SQL Server 2022 Parameter Sensitive Plan Optimization: How PSP Works To Solve Some Parameter Sensitivity Issues


In the bad old days, which are still your days (but at least you have better days to look forward to), SQL Server’s cost-based optimizer would take a parametrized query, come up with a query plan, and then reuse that plan until:

  • Plan cache clearing event
  • Plan evicting event

There are a bunch of reasons for those things. They’re not important here.

What is important is the future, where SQL Server will have some more options for getting out of parameter sensitive jams.

I talked about a somewhat related feature called Cardinality Estimation Feedback here. This is a different beast, though.

While Cardinality Estimation Feedback is a between-executions like Memory Grant Feedback, the Parameter Sensitive Plan feature is a heuristic runtime decision, sort of like Adaptive Joins and Batch Mode On Row Store.

Like most things, you’ll need to be in the latest compatibility level, 160, and… it hasn’t been announced yet, but traditionally things like this are Enterprise Only.

Time will tell.


The way this feature works is, rather than caching a single query plan for every other execution to use, it creates what’s called a Dispatcher plan (if your query qualifies).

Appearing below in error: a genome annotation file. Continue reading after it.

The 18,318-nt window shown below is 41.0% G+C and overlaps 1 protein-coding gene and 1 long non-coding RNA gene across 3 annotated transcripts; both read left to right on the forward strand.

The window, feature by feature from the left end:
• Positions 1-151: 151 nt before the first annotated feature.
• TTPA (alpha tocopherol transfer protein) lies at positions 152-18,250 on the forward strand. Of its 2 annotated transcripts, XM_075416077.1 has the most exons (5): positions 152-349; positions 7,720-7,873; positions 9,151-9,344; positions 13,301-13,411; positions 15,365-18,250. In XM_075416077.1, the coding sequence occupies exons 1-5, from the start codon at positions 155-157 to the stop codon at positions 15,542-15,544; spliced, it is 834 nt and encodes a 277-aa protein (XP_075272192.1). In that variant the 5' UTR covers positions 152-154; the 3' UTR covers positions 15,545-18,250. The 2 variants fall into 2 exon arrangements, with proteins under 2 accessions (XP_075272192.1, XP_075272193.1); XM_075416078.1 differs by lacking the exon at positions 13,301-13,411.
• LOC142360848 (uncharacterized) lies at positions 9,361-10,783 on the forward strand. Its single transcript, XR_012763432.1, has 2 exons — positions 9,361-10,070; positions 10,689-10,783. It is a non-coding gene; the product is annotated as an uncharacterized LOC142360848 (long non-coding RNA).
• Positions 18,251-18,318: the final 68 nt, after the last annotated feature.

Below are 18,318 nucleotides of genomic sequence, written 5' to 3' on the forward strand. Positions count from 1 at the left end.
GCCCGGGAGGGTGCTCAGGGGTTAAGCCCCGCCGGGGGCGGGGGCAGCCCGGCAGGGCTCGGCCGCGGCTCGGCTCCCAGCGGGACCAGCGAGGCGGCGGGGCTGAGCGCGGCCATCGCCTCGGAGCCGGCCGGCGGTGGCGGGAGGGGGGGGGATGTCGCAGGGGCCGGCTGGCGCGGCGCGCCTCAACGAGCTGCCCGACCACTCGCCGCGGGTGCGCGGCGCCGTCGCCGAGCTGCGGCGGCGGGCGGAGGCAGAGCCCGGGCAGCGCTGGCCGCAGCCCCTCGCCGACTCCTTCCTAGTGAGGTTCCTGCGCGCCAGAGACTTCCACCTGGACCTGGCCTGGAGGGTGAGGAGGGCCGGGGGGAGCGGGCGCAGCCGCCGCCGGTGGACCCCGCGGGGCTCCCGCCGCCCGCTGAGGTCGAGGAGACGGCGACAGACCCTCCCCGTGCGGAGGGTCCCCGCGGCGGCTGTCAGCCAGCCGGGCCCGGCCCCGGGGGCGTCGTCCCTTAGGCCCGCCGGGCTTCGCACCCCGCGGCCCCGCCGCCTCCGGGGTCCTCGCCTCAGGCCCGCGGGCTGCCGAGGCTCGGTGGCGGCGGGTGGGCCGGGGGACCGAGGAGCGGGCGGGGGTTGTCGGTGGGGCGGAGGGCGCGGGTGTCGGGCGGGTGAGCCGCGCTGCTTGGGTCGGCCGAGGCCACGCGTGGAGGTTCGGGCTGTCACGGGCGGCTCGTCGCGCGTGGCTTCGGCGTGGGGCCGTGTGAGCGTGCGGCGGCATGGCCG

You’ll see something like this in the properties of the root node of your query plan, and your query will have some additional funny business at the end of it.

SQL Server Query Plan
sticky business

And that other thing:

    FROM dbo.Posts AS p
    JOIN dbo.Users AS u
        ON p.OwnerUserId = u.Id
    WHERE p.ParentId = @ParentId
    ORDER BY u.Reputation DESC 
            QueryVariantID = 3, 
                [StackOverflow2013].[dbo].[Posts].[ParentId] = @ParentId, 

Note that I formatted the option part of the query a bit to make it a bit more likable (to me).

The basic message here is that for the @ParentId parameter, there are three plan variants (the limit currently), and this is the third one.

There are also a couple numbers there that indicate the upper and lower bounds for bucketizing the three plan variants.


The basic idea here is to generate small, medium, and large plans for different cardinality estimation ranges.

Most of the examples I’ve been able to come up with have only generated two plans, one for the very low end, and one for the very high end.

As far as I can tell, the limitations for this feature seem to be:

In tomorrow’s post, we’ll look at some of the Extended Events attached to this feature that give you some insights into when the feature kicks in, when it doesn’t, and what SQL Server thought about how sensitive your query is.

Thanks for reading!

Going Further

If this is the kind of SQL Server stuff you love learning about, you’ll love my training. I’m offering a 75% discount to my blog readers if you click from here. I’m also available for consulting if you just don’t have time for that and need to solve performance problems quickly.

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